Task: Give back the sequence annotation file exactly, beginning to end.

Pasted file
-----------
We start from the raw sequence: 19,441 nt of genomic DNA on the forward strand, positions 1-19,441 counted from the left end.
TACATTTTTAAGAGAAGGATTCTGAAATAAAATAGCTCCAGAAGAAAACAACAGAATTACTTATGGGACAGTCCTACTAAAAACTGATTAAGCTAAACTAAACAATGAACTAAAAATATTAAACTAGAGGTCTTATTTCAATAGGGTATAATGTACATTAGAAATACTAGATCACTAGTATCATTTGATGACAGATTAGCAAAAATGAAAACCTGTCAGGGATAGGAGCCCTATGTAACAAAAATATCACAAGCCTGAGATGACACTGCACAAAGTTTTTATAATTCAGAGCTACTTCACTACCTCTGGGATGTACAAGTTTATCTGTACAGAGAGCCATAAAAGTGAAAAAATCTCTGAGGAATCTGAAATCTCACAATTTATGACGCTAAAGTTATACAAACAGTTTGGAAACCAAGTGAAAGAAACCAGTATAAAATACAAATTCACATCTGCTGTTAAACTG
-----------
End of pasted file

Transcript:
We start from the raw sequence: 19,441 nt of genomic DNA on the forward strand, positions 1-19,441 counted from the left end.
TACATTTTTAAGAGAAGGATTCTGAAATAAAATAGCTCCAGAAGAAAACAACAGAATTACTTATGGGACAGTCCTACTAAAAACTGATTAAGCTAAACTAAACAATGAACTAAAAATATTAAACTAGAGGTCTTATTTCAATAGGGTATAATGTACATTAGAAATACTAGATCACTAGTATCATTTGATGACAGATTAGCAAAAATGAAAACCTGTCAGGGATAGGAGCCCTATGTAACAAAAATATCACAAGCCTGAGATGACACTGCACAAAGTTTTTATAATTCAGAGCTACTTCACTACCTCTGGGATGTACAAGTTTATCTGTACAGAGAGCCATAAAAGTGAAAAAATCTCTGAGGAATCTGAAATCTCACAATTTATGACGCTAAAGTTATACAAACAGTTTGGAAACCAAGTGAAAGAAACCAGTATAAAATACAAATTCACATCTGCTGTTAAACTG